When graffiti artists wanted to make a statement about the politicians and corruption, they made their way to Pawa254.
And when Poets and Writers Online (Powo) decided to discuss Entrepreneurship and the Creative Arts at their monthly meeting in April, they also knew the best venue for brainstorming would be Pawa254, the space set up for Kenyan artists to come together around political and economic issues related to social change—‘Pawa’ being Sheng for power and 254 is Kenya’s area code.
“We want to use art as a weapon to fight political and economic injustice,” said Pawa254 founder Boniface Mwangi. The award-winning photographer, who quit his job following the 2007-8 post election violence, did so specifically to become “more political”.
“I wanted to become a ‘political activist’, using art as a tool of change,” said the man who has made people weep with his award-winning photographic exhibition and books.
Kenya Burning was created initially with support from The GoDown Art Centre, the Kenyan literary journal Kwani! and Ford Foundation.
The exhibition, which featured photos by Mr Mwangi and Japanese photographer Yasuyoshi Chiba, came out concurrently with Mr Mwangi’s first book called The Price of Tribal Politics, which can be downloaded for free from www.scribd.com.
“The Kenya Burning book came out after I proposed it to (GoDown’s) Judy Ogano,” Mr Mwangi said.
The enterprising photojournalist also created his own exhibition on post-election violence. Picca Mtaani only features Mr Mwangi’s poignant images.
What distinguishes his exhibit from GoDown’s is that his has travelled all over Kenya to no less than 20 cities and towns. His goal has been, he says, to “heal the nation” which coincidentally is also the title of a short video made to capture spontaneous responses of Kenyans to Picca Mtaani as it has journeyed around the land.
All the while he was taking Picca Mtaani around the country, Mr Mwangi was thinking in the long-term, how to promote especially the visual arts as a tool for affecting political change. That’s how Pawa254 was born.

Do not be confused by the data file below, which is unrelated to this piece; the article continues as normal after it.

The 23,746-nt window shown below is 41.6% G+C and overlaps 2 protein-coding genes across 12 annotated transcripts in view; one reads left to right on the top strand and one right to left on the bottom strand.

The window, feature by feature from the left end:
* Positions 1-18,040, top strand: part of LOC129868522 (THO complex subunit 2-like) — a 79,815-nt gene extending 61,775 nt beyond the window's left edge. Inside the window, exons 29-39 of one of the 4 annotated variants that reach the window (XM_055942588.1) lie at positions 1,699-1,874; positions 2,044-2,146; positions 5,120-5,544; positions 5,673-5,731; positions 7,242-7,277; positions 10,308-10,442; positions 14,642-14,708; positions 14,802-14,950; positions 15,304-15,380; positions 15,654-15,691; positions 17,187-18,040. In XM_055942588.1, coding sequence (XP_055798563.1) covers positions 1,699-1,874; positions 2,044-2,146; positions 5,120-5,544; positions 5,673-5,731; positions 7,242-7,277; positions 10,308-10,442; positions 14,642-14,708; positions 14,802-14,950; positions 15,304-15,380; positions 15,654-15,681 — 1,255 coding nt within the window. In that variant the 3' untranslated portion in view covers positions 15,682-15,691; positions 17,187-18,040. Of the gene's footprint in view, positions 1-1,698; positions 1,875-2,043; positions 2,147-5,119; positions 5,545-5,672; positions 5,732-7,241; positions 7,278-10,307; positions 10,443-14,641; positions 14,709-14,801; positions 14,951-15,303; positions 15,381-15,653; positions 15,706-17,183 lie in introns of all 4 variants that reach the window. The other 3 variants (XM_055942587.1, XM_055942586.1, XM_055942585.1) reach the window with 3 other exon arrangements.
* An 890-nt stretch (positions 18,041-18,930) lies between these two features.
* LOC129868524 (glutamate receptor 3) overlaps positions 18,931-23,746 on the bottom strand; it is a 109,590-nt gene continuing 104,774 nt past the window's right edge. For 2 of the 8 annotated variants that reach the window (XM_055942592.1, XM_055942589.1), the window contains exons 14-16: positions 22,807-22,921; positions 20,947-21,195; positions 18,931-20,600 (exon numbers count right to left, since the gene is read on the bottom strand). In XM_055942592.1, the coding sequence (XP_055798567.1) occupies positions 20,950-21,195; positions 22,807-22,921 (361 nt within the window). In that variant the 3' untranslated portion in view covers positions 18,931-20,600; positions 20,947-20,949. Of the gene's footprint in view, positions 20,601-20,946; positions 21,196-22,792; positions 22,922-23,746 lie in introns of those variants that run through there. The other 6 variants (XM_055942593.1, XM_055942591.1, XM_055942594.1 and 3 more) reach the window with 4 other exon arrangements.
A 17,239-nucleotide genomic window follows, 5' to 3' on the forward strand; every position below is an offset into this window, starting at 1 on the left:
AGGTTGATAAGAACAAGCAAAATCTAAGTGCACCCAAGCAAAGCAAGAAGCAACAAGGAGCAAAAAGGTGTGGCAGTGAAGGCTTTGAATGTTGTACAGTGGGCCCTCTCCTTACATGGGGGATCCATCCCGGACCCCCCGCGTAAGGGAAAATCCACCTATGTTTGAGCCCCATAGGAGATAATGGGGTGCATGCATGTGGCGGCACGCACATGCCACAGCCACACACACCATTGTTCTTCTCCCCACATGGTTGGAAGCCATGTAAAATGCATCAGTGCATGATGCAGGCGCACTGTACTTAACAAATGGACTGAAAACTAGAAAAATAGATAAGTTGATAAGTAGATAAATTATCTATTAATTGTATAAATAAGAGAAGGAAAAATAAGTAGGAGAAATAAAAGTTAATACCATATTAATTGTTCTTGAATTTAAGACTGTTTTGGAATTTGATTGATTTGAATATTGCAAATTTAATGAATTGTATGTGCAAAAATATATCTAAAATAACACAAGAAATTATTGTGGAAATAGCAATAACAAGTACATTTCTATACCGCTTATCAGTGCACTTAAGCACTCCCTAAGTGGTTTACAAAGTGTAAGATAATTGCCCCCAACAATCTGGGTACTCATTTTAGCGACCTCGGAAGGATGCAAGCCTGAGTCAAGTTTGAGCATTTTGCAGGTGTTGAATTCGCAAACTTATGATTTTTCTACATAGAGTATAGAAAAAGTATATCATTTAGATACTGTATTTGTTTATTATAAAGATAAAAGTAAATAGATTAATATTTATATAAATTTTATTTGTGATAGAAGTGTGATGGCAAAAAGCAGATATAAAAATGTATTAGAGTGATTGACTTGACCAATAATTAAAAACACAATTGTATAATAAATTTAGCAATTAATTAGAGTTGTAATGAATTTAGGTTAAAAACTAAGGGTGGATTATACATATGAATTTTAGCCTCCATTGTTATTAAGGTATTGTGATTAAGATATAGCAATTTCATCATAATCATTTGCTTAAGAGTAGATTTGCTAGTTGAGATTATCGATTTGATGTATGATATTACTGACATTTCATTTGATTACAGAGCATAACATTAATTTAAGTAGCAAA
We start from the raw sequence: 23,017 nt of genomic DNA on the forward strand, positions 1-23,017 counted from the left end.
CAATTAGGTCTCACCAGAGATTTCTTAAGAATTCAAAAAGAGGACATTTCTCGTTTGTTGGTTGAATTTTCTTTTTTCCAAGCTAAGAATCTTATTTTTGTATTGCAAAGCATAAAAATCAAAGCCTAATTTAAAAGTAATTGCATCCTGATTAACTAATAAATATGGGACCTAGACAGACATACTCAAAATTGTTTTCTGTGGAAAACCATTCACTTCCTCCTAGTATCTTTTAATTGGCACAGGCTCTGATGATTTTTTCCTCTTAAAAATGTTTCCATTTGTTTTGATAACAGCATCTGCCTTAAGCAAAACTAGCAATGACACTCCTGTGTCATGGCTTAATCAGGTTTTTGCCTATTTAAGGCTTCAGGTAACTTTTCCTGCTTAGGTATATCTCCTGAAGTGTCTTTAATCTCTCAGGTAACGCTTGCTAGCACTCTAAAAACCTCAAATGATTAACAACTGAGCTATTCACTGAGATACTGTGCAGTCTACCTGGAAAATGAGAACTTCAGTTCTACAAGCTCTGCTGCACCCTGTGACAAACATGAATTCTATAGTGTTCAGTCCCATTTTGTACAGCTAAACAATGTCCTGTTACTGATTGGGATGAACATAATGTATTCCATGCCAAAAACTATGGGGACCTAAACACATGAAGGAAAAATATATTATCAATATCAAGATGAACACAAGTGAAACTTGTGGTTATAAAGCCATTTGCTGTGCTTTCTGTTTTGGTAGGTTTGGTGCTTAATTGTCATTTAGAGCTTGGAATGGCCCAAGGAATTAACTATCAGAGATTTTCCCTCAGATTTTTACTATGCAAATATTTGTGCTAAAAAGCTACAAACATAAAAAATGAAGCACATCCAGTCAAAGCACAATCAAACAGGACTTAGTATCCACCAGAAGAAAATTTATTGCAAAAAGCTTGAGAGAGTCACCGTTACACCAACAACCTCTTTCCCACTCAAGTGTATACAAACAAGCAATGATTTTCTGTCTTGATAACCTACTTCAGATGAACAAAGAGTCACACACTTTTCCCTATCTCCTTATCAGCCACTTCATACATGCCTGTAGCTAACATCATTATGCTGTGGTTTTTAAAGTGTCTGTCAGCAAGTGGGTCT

“The idea was to create a venue where mainly visual artists could create means of grabbing people’s attention who are either illiterate or too busy to read much,” said Mr Mwangi.
“There are no schools in Kenya that specialise in teaching photography,” said the man who now runs bi-monthly master classes at the Pawa254 offices in Nairobi.
So far the master classes have featured professionals like Mohammed Adow, who’s in charge of Aljazeera Swahili, Bob Collymore, Safaricom CEO and Sam Ouma, formerly photo editor for Nation Media Group, among others.
But to reach this stage, Mr Mwangi has had to make huge sacrifices. He didn’t want to be dependent on foreign donor funding, so he raised funds by any means he could find.
Initially, he sold his car, then his wife’s, and finally he sold his photo studio. “I also had to take a loan from a friend. All that enabled me to get a seven-year lease on space where membership is free.”
Mr Mwangi did get what he calls a “small grant” to cover programmes like the Master Classes from the Open Society Foundation.
Otherwise, what has also enabled him to pay the rent at Pawa254 is the fellowships he has recently received.
One was a Magnum fellowship which he got from New York University for the study of documentary film and human rights.
Another was a TED fellowship which saw him studying ‘technology, education and development’ (TED) in 2010 at Oxford University.
And currently, he is an Acumen fellow, funded by the Kenya Commercial Bank (KCB) and Rothschild Foundations.
One factor that has featured significantly in Mr Mwangi’s attracting so much scholarly support is the Reconciliation Model that he devised and named Picha Mtaani, which has served as an “icebreaker” allowing people to talk freely about negative ethnicity.
Picha Mtaani has not only been displayed all over the streets of Kenya. It has gone to the US and UK as well as to Germany and many countries in Africa.
In the process, it has proved to be highly effective inspiring people to do soul-searching about the need to transcend tribal politics and support the call for peace.
Mr Mwangi’s Acumen fellowship is about to end, and he may find it easy to obtain donor funding in support of Pawa254.
“But our goal is to be self-sustaining. The freedom fighters who fought for Kenya’s Independence didn’t look for donor funding, so why should we?” said Mr Mwangi who officially opened Pawa254 in November last year.
Committed to using his photographic skills to keep his arts centre alive, he says he still has many clients. “I don’t need to be a rich man,” he says. “As long as I can pay the rent and cover my children’s school fees, I’ll be okay.”
Nonetheless, Mr Mwangi has an ambitious agenda at Pawa254.
He wants to change the political landscape of Kenya, using art to end social injustice and tribal politics and foster peace .